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The much awaited legal settlement for Bank of America Corporation (BAC - Analyst Report) has finally been approved. New York state judge Barbara Kapnick approved the $8.5 billion settlement (announced in Jun 2011) of BofA with institutional investors over soared mortgages.

While approving the settlement, Kapnick dismissed claims by a group of investors led by American International Group, Inc. (AIG - Analyst Report) and ruled that The Bank of New York Mellon Corporation (BK - Analyst Report), the trustee representing the investors, acted mostly in good faith at the time of consenting to the agreement.

However, the judge withheld approval on one account stating that the trustee did not act reasonably. Kapnick stated that BNY Mellon should have been more diligent while settling modified mortgage repurchase claims worth roughly $31 billion.

Earlier in Jun 2011, BofA reached an agreement to pay $8.5 billion for its legacy Countrywide Financial Corp. mortgage repurchase and servicing claims. The settlement took place between 22 investors who suffered significant losses for their investments in 530 mortgage backed securities (MBS) trusts that were sold by Countrywide prior to the financial crisis. BofA acquired Countrywide in 2008.

The group of investors, including BlackRock Inc. (BLK - Analyst Report), AIG, Pacific Investment Management Co. and MetLife Inc. alleged that Countrywide had sold securities that were tied to bad-quality loans. Further, the loans were not even well-managed by the trustee. Therefore, the investors sought a buy back relief in MBS that was offloaded by Countrywide.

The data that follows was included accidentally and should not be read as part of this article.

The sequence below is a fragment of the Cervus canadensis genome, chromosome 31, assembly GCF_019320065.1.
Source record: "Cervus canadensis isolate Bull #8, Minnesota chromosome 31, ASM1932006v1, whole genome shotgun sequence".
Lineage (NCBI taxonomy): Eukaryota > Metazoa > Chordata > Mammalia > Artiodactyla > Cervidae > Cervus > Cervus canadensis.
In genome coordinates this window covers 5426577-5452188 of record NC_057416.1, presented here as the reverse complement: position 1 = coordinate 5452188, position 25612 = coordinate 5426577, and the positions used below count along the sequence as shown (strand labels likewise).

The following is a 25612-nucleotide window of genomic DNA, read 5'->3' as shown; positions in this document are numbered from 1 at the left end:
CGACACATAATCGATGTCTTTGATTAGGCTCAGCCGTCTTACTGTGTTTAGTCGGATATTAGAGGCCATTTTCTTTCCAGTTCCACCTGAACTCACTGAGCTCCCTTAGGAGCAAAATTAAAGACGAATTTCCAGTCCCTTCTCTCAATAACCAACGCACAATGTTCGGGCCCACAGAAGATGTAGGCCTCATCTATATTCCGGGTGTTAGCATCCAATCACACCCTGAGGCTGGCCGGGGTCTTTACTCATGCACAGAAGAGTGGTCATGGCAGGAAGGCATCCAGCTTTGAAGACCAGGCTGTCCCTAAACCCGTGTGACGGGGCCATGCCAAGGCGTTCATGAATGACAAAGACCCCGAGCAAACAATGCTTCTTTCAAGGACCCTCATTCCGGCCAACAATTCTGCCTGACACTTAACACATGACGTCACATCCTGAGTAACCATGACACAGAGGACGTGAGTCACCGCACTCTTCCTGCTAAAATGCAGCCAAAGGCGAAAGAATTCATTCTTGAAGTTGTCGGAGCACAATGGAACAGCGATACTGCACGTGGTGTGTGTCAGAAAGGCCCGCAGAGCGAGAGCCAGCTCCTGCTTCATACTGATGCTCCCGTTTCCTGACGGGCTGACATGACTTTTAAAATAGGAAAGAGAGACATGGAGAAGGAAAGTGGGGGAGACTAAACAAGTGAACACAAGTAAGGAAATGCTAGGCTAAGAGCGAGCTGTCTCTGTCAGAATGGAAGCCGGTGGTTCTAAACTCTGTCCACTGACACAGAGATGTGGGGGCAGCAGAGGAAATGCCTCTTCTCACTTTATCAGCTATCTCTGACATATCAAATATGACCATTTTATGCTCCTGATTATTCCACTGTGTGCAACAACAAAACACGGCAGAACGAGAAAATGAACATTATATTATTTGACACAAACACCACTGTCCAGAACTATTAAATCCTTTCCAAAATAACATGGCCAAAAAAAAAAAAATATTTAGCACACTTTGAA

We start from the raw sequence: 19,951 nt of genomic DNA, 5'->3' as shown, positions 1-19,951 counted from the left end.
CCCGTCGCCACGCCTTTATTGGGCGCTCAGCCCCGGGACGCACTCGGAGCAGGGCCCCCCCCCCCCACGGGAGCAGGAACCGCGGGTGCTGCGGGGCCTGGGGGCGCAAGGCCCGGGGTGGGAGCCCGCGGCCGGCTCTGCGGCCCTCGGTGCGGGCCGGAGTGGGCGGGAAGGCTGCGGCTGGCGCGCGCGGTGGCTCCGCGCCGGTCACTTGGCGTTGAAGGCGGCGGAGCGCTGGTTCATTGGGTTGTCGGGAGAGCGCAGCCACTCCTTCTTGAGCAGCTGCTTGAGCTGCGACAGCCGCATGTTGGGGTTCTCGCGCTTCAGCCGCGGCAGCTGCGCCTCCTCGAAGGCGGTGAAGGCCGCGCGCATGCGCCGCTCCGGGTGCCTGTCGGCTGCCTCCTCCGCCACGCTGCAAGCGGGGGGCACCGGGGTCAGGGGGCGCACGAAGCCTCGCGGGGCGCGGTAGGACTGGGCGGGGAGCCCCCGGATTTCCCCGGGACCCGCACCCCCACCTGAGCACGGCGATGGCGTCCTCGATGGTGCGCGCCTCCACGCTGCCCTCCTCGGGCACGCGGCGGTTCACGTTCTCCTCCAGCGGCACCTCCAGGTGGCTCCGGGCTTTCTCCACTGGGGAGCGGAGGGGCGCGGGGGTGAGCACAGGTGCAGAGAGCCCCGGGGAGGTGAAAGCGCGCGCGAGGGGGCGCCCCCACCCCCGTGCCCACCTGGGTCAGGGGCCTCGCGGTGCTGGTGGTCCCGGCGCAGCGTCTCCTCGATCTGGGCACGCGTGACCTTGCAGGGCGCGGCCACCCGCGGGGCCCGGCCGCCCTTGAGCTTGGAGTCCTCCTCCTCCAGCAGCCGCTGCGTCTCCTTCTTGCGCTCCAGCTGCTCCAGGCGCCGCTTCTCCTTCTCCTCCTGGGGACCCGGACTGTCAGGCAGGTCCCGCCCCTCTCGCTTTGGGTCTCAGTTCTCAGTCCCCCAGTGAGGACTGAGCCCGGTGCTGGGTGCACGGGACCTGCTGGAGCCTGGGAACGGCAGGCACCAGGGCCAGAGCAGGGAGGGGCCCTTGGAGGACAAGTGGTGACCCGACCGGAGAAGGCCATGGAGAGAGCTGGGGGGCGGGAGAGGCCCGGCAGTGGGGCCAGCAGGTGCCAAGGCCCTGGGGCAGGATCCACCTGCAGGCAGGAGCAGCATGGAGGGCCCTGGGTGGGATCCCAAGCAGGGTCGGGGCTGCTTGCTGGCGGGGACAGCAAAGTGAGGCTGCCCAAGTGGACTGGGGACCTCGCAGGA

Notably, the settlement was opposed by AIG on the grounds that BNY Mellon did not make enough efforts to recover money for the distressed investors. The insurer major stated that the settlement amount was inadequate to compensate the losses incurred by investors. Though now AIG’s allegations have been dismissed by the judge, the former stated that the case is far from over as the judge did not fully approve the settlement.

Additionally, shares of BofA fell 1.1% in intra-day trading on Friday. The investors expected a clear victory for BofA, but they were slightly disappointed with the outcome of the judgment.

Nevertheless, the Fitch Rating stated the judgment a ‘credit positive’ for BofA. The agreement basically covered most of the company’s legacy Countrywide- issued first-lien MBS repurchase exposure.

BofA continues to suffer from flaws in Countrywide’s transactions prior to the financial crisis. The company has incurred more than $40 billion in losses from bad loans, MBS claims and lawsuits. Though the company has settled quite a few lawsuits pertaining to Countrywide, it still faces numerous litigations that could weigh on its financials going forward.

Currently, BofA carries a Zacks Rank #2 (Buy).

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